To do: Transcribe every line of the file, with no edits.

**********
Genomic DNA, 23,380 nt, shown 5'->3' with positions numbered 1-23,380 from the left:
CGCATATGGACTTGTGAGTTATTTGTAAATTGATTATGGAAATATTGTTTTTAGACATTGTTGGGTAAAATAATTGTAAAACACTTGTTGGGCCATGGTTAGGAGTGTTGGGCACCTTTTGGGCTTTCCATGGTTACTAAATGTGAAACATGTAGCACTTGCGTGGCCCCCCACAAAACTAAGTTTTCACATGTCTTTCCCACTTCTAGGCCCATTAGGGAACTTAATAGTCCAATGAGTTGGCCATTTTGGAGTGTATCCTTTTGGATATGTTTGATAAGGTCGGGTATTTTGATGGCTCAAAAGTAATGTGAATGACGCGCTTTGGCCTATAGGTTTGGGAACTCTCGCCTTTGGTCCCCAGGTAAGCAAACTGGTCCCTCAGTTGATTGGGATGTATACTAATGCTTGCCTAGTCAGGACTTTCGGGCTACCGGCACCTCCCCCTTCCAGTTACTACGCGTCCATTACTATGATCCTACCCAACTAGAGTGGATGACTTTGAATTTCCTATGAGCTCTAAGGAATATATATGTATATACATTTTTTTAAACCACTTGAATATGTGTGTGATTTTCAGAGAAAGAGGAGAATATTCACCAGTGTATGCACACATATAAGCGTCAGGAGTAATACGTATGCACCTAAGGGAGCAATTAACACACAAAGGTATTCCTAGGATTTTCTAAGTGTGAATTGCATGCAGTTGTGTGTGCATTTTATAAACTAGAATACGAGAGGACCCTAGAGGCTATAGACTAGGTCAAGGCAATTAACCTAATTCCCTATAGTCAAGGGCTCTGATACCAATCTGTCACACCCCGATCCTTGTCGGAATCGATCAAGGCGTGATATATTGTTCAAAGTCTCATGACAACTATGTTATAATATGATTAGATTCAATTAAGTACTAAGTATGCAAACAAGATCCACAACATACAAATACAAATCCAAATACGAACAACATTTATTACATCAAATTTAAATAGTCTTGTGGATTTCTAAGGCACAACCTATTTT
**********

Genomic DNA, 23,380 nt, shown 5'->3' with positions numbered 1-23,380 from the left:
CGCATATGGACTTGTGAGTTATTTGTAAATTGATTATGGAAATATTGTTTTTAGACATTGTTGGGTAAAATAATTGTAAAACACTTGTTGGGCCATGGTTAGGAGTGTTGGGCACCTTTTGGGCTTTCCATGGTTACTAAATGTGAAACATGTAGCACTTGCGTGGCCCCCCACAAAACTAAGTTTTCACATGTCTTTCCCACTTCTAGGCCCATTAGGGAACTTAATAGTCCAATGAGTTGGCCATTTTGGAGTGTATCCTTTTGGATATGTTTGATAAGGTCGGGTATTTTGATGGCTCAAAAGTAATGTGAATGACGCGCTTTGGCCTATAGGTTTGGGAACTCTCGCCTTTGGTCCCCAGGTAAGCAAACTGGTCCCTCAGTTGATTGGGATGTATACTAATGCTTGCCTAGTCAGGACTTTCGGGCTACCGGCACCTCCCCCTTCCAGTTACTACGCGTCCATTACTATGATCCTACCCAACTAGAGTGGATGACTTTGAATTTCCTATGAGCTCTAAGGAATATATATGTATATACATTTTTTTAAACCACTTGAATATGTGTGTGATTTTCAGAGAAAGAGGAGAATATTCACCAGTGTATGCACACATATAAGCGTCAGGAGTAATACGTATGCACCTAAGGGAGCAATTAACACACAAAGGTATTCCTAGGATTTTCTAAGTGTGAATTGCATGCAGTTGTGTGTGCATTTTATAAACTAGAATACGAGAGGACCCTAGAGGCTATAGACTAGGTCAAGGCAATTAACCTAATTCCCTATAGTCAAGGGCTCTGATACCAATCTGTCACACCCCGATCCTTGTCGGAATCGATCAAGGCGTGATATATTGTTCAAAGTCTCATGACAACTATGTTATAATATGATTAGATTCAATTAAGTACTAAGTATGCAAACAAGATCCACAACATACAAATACAAATCCAAATACGAACAACATTTATTACATCAAATTTAAATAGTCTTGTGGATTTCTAAGGCACAACCTATTTT